My daughter and I are different colors. I am a Western European descendant white. She is a beautiful Pacific Islander bronze. I’m here to tell you it is alright to notice. And more than notice, it is alright to ask me about it.

While I can appreciate the worry people may have about saying something offensive or much worse, seeming racist, I believe this worry keeps us from asking perfectly natural questions – the answers to which could lead to a wonderful new understanding of people, cultures, ethnicities, and mixed race adoption that enrich our view of the world.


When my husband (also white) and I are out with our daughter there’s no doubt she’s not our biological daughter and as she grows so will our physical differences. Relax! Noticing we’re different doesn’t make you a bad person. Being curious about that difference just means you’re human. The problem, I think, is that we don’t always know how to express that curiosity.


I’ll give you two examples.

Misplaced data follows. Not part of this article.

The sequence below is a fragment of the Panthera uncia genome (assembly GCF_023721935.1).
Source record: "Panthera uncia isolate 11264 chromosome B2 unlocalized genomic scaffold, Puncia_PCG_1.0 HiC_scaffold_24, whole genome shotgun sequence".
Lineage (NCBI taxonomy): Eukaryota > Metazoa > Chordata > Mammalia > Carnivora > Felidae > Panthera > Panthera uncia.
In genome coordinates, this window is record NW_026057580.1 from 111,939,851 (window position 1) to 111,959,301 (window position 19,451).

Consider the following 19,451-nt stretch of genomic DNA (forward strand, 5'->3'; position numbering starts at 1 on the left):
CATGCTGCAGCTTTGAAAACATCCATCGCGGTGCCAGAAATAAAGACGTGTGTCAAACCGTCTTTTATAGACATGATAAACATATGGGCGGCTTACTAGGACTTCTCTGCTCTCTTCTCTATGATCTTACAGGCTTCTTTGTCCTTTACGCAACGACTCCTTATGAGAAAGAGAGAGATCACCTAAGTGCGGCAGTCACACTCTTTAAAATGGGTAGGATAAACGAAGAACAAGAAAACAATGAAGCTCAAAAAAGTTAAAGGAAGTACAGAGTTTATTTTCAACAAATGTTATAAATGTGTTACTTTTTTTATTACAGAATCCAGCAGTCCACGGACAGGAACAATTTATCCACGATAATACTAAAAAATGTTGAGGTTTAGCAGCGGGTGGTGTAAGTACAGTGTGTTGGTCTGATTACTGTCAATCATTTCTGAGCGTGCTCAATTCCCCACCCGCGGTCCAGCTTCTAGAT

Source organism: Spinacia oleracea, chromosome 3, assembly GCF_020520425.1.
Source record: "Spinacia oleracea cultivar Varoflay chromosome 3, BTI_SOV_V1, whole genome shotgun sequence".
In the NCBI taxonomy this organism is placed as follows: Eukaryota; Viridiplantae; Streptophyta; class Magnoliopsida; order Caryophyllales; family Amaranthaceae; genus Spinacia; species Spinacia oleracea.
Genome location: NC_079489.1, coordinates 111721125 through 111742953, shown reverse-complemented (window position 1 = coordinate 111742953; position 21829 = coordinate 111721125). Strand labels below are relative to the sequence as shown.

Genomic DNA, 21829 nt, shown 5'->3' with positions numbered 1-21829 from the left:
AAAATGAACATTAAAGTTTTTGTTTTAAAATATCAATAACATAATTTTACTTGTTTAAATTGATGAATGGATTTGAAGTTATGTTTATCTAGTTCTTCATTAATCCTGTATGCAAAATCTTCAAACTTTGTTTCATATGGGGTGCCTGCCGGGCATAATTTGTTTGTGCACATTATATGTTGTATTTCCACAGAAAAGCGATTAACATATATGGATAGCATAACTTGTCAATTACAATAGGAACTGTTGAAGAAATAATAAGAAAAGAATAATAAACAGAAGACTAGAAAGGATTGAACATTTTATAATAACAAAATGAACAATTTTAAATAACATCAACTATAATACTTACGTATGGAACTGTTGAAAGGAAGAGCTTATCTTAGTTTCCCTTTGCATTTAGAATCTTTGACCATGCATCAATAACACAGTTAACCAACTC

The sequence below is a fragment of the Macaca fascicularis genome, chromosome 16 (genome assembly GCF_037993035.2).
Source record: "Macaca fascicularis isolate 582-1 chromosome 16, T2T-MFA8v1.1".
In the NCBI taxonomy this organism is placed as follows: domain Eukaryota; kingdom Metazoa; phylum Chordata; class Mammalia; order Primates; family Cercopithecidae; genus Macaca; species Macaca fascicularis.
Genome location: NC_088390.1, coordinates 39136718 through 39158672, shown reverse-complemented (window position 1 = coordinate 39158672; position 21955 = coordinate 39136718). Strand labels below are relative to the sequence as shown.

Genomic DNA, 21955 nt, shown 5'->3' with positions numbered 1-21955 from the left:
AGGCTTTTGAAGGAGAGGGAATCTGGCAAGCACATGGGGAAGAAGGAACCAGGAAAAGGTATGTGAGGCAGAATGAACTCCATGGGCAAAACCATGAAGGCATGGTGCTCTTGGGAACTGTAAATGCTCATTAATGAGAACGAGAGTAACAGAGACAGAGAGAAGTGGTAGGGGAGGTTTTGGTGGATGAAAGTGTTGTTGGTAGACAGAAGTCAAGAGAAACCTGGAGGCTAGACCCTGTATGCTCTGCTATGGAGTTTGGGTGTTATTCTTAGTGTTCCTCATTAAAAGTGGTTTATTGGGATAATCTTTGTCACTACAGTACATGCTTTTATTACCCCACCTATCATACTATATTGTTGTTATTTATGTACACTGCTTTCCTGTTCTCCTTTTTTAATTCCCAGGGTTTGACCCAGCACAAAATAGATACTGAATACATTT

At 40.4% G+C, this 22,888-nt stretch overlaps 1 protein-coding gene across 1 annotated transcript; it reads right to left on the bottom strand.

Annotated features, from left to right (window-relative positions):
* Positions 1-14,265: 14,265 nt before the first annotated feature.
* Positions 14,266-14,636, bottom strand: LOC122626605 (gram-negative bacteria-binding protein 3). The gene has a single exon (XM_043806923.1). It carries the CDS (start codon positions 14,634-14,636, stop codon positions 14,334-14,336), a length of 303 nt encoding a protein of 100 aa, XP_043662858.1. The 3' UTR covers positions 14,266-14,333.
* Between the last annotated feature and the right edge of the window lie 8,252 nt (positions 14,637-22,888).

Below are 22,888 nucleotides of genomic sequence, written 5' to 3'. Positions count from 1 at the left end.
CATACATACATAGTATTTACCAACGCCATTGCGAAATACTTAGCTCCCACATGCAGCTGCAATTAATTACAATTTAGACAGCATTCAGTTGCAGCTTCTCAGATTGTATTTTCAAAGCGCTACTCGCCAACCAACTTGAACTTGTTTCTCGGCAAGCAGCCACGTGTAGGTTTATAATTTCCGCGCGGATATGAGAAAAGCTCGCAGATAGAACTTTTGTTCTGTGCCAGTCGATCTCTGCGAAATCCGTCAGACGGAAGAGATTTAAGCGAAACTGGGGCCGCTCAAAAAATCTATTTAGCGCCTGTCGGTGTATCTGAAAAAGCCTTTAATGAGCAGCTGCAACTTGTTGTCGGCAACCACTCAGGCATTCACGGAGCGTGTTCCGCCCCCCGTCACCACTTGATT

I’ve actually been asked the question, “So what is she?” That question made me bristle. I know the person asking meant perfectly well, but the way it was framed made it sound like my daughter was some kind of weird creature in need of identification. I’ve had the same curiosity about her race expressed in a wonderful way. “She’s beautiful. What is her ethnic background?” In this case the person asking was open, direct and simply asked what she really wanted to know. Well done!

Families, both biological and adoptive, are going to continue to diversify. My great hope is that we can all embrace the fact that talking and asking questions about our differences is the only way we can learn more about each other and that trying to avoid our differences only serves to diminish the unique aspects of our world’s races, ethnicities and cultures. I believe what we’ll find is a much richer understanding of life, love and family. And these are the things that connect us all no matter what our differences.


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